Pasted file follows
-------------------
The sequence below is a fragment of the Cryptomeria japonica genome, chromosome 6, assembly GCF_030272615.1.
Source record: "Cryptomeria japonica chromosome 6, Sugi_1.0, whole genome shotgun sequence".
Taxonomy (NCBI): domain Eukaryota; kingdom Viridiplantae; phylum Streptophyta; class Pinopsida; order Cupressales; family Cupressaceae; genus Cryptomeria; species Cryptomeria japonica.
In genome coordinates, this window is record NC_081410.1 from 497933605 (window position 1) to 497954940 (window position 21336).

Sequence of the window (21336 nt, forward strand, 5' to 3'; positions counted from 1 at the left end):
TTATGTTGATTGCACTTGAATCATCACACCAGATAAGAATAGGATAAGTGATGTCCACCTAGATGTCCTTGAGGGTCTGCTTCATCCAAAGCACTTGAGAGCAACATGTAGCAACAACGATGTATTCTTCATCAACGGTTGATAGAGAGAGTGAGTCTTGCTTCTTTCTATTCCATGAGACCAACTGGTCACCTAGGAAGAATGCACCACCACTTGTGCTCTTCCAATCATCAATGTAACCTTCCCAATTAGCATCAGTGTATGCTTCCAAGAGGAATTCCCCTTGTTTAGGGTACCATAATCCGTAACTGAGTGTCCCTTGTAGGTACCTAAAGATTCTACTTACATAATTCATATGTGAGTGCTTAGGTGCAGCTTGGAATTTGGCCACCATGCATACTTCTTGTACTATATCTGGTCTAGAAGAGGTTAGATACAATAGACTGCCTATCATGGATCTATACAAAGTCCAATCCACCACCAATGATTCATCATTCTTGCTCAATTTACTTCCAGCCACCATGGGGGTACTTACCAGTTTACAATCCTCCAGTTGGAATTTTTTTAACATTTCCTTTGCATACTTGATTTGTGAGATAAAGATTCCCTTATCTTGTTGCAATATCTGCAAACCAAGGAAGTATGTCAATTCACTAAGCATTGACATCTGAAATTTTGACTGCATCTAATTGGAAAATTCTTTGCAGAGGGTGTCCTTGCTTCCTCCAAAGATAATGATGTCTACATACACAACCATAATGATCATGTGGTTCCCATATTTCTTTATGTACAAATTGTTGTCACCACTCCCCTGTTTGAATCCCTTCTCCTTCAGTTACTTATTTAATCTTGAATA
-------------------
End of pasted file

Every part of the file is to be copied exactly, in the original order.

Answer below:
The sequence below is a fragment of the Cryptomeria japonica genome, chromosome 6, assembly GCF_030272615.1.
Source record: "Cryptomeria japonica chromosome 6, Sugi_1.0, whole genome shotgun sequence".
Taxonomy (NCBI): domain Eukaryota; kingdom Viridiplantae; phylum Streptophyta; class Pinopsida; order Cupressales; family Cupressaceae; genus Cryptomeria; species Cryptomeria japonica.
In genome coordinates, this window is record NC_081410.1 from 497933605 (window position 1) to 497954940 (window position 21336).

Sequence of the window (21336 nt, forward strand, 5' to 3'; positions counted from 1 at the left end):
TTATGTTGATTGCACTTGAATCATCACACCAGATAAGAATAGGATAAGTGATGTCCACCTAGATGTCCTTGAGGGTCTGCTTCATCCAAAGCACTTGAGAGCAACATGTAGCAACAACGATGTATTCTTCATCAACGGTTGATAGAGAGAGTGAGTCTTGCTTCTTTCTATTCCATGAGACCAACTGGTCACCTAGGAAGAATGCACCACCACTTGTGCTCTTCCAATCATCAATGTAACCTTCCCAATTAGCATCAGTGTATGCTTCCAAGAGGAATTCCCCTTGTTTAGGGTACCATAATCCGTAACTGAGTGTCCCTTGTAGGTACCTAAAGATTCTACTTACATAATTCATATGTGAGTGCTTAGGTGCAGCTTGGAATTTGGCCACCATGCATACTTCTTGTACTATATCTGGTCTAGAAGAGGTTAGATACAATAGACTGCCTATCATGGATCTATACAAAGTCCAATCCACCACCAATGATTCATCATTCTTGCTCAATTTACTTCCAGCCACCATGGGGGTACTTACCAGTTTACAATCCTCCAGTTGGAATTTTTTTAACATTTCCTTTGCATACTTGATTTGTGAGATAAAGATTCCCTTATCTTGTTGCAATATCTGCAAACCAAGGAAGTATGTCAATTCACTAAGCATTGACATCTGAAATTTTGACTGCATCTAATTGGAAAATTCTTTGCAGAGGGTGTCCTTGCTTCCTCCAAAGATAATGATGTCTACATACACAACCATAATGATCATGTGGTTCCCATATTTCTTTATGTACAAATTGTTGTCACCACTCCCCTGTTTGAATCCCTTCTCCTTCAGTTACTTATTTAATCTTGAATA